In the case, which had been pending before the Austrian courts since 2018, ÖBB-Infrastruktur AG, as the responsible infrastructure manager, was sued by a railway undertaking that used locomotives on ÖBB’s tracks. The reason for this was a derailment in a Tyrolean railway station in 2015, in which locomotives owned by the railway undertaking had been damaged. The company had to rent replacement locomotives for the duration of the repair and claimed the replacement rental costs it incurred from ÖBB. The company argued that the rail infrastructure was defective and claimed that this had led to the derailment. In addition to the question of the actual cause of the damage, it was also necessary to clarify whether all of the claims asserted by the plaintiff were compensable.
ÖBB argued that the convention applicable to international rail traffic (Appendix E to COTIF Uniform Rules concerning the Contract of Use of Infrastructure in International Rail Traffic “CUI”) applied in this instance. The journey in question was an international journey, as the train coming from Italy ran through Austria on its way to Germany. ÖBB argued that the replacement rental costs were purely pecuniary losses and that these could not be compensated under the CUI. The Commercial Court of Vienna followed ÖBB’s arguments, but the Higher Regional Court upheld the appeal of the plaintiff, the railway undertaking, and permitted an appeal to the Supreme Court. In this appeal, ÖBB requested a referral to the European Court of Justice due to the international relevance of the legal question at issue and submitted the legal questions to the ECJ for this purpose.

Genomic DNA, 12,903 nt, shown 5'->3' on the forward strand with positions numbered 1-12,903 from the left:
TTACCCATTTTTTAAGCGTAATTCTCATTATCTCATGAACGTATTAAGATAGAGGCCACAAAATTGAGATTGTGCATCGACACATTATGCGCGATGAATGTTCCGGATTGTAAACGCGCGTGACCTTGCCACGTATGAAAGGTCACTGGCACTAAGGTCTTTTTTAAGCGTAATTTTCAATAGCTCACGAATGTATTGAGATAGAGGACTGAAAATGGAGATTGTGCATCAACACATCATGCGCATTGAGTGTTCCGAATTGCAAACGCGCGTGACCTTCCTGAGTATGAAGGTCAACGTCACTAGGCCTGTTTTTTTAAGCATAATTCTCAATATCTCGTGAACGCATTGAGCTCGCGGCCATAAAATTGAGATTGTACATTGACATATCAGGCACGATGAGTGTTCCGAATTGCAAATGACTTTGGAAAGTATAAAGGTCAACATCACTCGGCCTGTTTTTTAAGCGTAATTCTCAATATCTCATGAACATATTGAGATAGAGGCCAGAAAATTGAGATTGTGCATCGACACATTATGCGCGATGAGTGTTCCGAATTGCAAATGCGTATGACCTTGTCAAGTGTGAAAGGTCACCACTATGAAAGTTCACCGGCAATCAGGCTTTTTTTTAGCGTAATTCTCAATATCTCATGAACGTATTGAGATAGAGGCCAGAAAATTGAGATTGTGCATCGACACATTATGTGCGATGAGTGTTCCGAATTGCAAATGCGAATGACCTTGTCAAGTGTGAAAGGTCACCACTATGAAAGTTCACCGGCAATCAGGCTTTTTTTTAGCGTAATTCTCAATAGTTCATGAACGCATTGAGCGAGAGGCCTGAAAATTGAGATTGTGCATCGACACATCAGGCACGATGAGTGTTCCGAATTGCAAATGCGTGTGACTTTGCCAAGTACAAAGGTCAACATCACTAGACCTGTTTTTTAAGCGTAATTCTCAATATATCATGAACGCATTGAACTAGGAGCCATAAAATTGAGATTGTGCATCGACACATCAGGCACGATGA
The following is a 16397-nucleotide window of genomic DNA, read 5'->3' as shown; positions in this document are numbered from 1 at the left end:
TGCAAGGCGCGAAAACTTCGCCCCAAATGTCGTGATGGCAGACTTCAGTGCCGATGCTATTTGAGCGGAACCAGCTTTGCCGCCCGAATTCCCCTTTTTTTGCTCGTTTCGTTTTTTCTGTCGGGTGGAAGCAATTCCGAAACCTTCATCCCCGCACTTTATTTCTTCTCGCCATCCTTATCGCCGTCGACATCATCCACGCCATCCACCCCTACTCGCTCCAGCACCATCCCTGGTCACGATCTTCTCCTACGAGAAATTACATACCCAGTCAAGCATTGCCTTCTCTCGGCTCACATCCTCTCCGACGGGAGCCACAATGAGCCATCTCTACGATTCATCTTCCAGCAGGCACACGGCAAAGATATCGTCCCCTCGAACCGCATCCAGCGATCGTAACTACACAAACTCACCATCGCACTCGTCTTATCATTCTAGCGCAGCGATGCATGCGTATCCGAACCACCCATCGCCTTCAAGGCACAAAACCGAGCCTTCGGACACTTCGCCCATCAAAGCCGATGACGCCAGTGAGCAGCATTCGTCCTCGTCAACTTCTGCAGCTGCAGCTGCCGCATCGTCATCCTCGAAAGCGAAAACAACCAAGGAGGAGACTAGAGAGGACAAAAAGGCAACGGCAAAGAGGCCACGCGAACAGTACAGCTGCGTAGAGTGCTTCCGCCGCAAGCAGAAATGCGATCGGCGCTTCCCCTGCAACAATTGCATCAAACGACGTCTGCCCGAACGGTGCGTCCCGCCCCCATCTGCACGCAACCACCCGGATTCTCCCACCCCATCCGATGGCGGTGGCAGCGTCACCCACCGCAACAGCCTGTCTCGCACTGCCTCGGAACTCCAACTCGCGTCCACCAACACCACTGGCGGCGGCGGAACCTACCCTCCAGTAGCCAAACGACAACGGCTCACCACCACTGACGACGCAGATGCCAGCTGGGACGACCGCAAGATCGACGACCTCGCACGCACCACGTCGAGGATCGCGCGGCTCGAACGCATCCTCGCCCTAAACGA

In its ruling issued in the summer of 2022, the ECJ clarified that the costs incurred for the replacement rental of locomotives due to an incident are not covered by the liability of ÖBB as the responsible infrastructure manager. This means that the railway undertaking that used the locomotives and had to hire other locomotives as a substitute for the duration of their repair is left to cover these hire costs itself.
In addition to the question of whether the ECJ had jurisdiction to interpret the CUI at all, the judges in Luxembourg were asked in particular whether ÖBB’s argument was to be followed and whether costs incurred for the substitute hiring of locomotives in such cases of damage were to be levied against the infrastructure manager. In addition, the Supreme Court requested information as to whether the contracting parties concerned could effectively extend their liability by means of corresponding contracts, even if there was an exclusion of liability under the CUI. The ECJ answered the first question in the affirmative, declared itself competent and answered the second question in the negative. Accordingly, the railway undertaking cannot charge the infrastructure manager for the costs incurred for the substitute hire during the period when the damaged locomotives were being repaired. The ECJ also concluded that the contracting parties were free to deviate from this by means of a corresponding contractual agreement and to extend the standard of liability accordingly.
The case will now go back to the Supreme Court, which must implement the ECJ ruling or refer the matter to the Vienna Commercial Court for a new decision. It must now be clarified whether the parties in the case at hand wanted to extend the standard of liability or whether the exclusion of liability will remain. We will report further on this matter in due course.
ÖBB receives legal advice from three LGP lawyers: Dr Julia Andras (Partner), Valentin Neuser (Partner) and Alexander Egger.